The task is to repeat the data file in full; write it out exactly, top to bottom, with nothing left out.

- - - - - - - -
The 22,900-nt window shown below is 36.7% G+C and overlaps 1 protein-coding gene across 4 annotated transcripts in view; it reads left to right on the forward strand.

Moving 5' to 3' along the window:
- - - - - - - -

The 22,900-nt window shown below is 36.7% G+C and overlaps 1 protein-coding gene across 4 annotated transcripts in view; it reads left to right on the forward strand.

Moving 5' to 3' along the window: